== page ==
More about Google in China

In follow up to yesterday’s Gmao post about Google’s compromised search results for the Chinese government, here’s a little scary comparison of historical denial:

In Tiananmen Square in 1989 there was a spontaneous student protest against the oppressive government. The protest itself was then violently disbanded by armed troops, including the use of tanks, with an unknown number of resulting deaths (between 400 and 7000, depending on your source). This is considered to be one of the worst atrocities committed by the People’s Republic of China, although it is possible that it is instead just the most public one. I’d like to think that things have improved since then, with increased relations with the rest of the world leading to a society with a more flexible structure, but there are still serious and significant problems there. Clearly it would be desirable then for the people of China to have wider access to information, which is why there is such an issue over Google trimming its search results to government-ideologically approved websites.

So, here’s a scary example of what this produces:

The most famous symbol of the Tiananmen protest is ‘tank man’, otherwise known as ‘the unknown rebel’.

There he is, many, many times. Let’s have a look on the Chinese version of Google:

Just as the real man has vanished (some say executed in the following months, some say he’s in hiding in central China), so has all trace of his landmark protest. He was voted by Time magazine as being one of the 100 most important people in the 20th century, but in China he just doesn’t exist. In politics as with people, denial is never a healthy thing.

Pointed out here.

3 thoughts on “More about Google in China”

  1. Apparantly, Yahoo has been criticized for handing over information to the Chinese government. Try Googling “Yahoo human rights violations” for a bit of irony.

  2. While I hate to sound like I’m defending the PRC government, perhaps the reason that tank man doesn’t come out top is that, on Chinese sites, tank man is less prominent in relation to Tiananmen. When people talk about Tianenmen Square over here, it’s usually in reference to the protests. Whereas, if you live in Beijing it’s (I hesistate to say ‘just’) a place. So perhaps tank man’s in there somewhere, he’s just not such a prominent figure in the Chinese culture in relation to Tiananmen.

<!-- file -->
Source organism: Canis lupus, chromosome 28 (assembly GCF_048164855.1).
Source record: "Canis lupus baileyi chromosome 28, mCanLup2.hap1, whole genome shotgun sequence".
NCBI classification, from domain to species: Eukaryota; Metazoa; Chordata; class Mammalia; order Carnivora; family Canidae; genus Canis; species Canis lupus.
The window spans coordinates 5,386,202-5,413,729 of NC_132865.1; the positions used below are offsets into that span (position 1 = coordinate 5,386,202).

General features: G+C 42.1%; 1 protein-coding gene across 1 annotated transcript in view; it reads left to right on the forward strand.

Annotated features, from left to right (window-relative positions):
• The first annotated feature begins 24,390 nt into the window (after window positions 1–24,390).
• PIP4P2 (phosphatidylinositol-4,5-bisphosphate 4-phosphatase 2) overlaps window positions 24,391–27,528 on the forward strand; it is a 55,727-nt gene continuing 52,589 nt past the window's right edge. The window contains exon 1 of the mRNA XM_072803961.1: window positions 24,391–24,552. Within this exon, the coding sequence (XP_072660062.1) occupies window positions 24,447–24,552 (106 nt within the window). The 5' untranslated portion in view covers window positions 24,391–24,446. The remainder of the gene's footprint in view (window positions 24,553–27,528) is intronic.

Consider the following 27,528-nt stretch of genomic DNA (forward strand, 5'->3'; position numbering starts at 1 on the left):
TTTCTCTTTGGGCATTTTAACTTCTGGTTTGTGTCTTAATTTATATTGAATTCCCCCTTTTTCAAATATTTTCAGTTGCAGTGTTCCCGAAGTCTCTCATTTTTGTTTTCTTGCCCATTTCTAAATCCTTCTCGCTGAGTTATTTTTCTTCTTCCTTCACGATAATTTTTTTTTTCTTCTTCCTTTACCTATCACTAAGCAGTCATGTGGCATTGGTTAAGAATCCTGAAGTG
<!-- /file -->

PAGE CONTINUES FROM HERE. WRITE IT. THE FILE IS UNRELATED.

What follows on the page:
3. Greymullet, you have an interesting point there. To test your theory I decided to have a look through the pages of images to see whether tank man turns up at all. It turns out that he does turn up twice on page five. My interest was piqued, so I decided to have a look at the Chinese site that dared to show the tank man. Both pages, in blogs on the same server, were missing. It could be a coincidence, but it struck me as odd. After nine pages of photos, which is the complete amount available through Google China, that was the only time that one of the most famous images from the twentieth century appeared.

    A quick comparison to the Google America search shows that it gives forty-four pages of results, and almost every single one of them has at least one, usually more, pictures of tank man or the Tiananmen massacre.

    The PRC are a government, and as such they have the right to put in whatever laws they want, but Google are aiding the PRC’s restriction of information. It’s not a big surprise really, because it makes very sound business sense for Google, but I had hoped for slightly better from the company with the motto ‘do no evil’… And there we are back into that good/evil binary. Is this ‘evil’ on the part of Google? No, not really, but is it actively attempting to improve the situation of the Chinese people? Again, no it isn’t, and that’s what bothers me. Starting trade relations is one thing, that encourages the government into involvement with the global community and can often increase living conditions (albeit often only a little) on a local scale for workers, but aiding the restriction of information is just too close to supporting an oppressive regieme.

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